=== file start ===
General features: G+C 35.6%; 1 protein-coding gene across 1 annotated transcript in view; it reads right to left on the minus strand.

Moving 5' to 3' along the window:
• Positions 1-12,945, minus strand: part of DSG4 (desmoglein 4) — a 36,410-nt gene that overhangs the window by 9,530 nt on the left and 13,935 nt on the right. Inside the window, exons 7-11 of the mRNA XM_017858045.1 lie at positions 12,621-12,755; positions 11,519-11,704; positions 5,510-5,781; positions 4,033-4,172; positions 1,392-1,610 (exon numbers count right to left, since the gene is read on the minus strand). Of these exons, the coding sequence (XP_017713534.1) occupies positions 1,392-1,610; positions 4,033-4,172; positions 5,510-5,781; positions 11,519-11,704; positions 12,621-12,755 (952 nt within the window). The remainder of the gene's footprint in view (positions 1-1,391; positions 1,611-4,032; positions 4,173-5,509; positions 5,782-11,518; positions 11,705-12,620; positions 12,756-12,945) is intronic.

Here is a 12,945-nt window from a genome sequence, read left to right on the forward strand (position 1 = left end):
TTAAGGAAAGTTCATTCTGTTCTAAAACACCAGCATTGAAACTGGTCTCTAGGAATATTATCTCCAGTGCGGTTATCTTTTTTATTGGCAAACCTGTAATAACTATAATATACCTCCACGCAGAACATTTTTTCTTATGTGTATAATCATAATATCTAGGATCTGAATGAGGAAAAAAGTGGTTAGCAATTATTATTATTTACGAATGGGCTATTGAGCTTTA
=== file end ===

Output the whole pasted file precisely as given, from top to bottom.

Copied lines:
General features: G+C 35.6%; 1 protein-coding gene across 1 annotated transcript in view; it reads right to left on the minus strand.

Moving 5' to 3' along the window:
• Positions 1-12,945, minus strand: part of DSG4 (desmoglein 4) — a 36,410-nt gene that overhangs the window by 9,530 nt on the left and 13,935 nt on the right. Inside the window, exons 7-11 of the mRNA XM_017858045.1 lie at positions 12,621-12,755; positions 11,519-11,704; positions 5,510-5,781; positions 4,033-4,172; positions 1,392-1,610 (exon numbers count right to left, since the gene is read on the minus strand). Of these exons, the coding sequence (XP_017713534.1) occupies positions 1,392-1,610; positions 4,033-4,172; positions 5,510-5,781; positions 11,519-11,704; positions 12,621-12,755 (952 nt within the window). The remainder of the gene's footprint in view (positions 1-1,391; positions 1,611-4,032; positions 4,173-5,509; positions 5,782-11,518; positions 11,705-12,620; positions 12,756-12,945) is intronic.

Here is a 12,945-nt window from a genome sequence, read left to right on the forward strand (position 1 = left end):
TTAAGGAAAGTTCATTCTGTTCTAAAACACCAGCATTGAAACTGGTCTCTAGGAATATTATCTCCAGTGCGGTTATCTTTTTTATTGGCAAACCTGTAATAACTATAATATACCTCCACGCAGAACATTTTTTCTTATGTGTATAATCATAATATCTAGGATCTGAATGAGGAAAAAAGTGGTTAGCAATTATTATTATTTACGAATGGGCTATTGAGCTTTA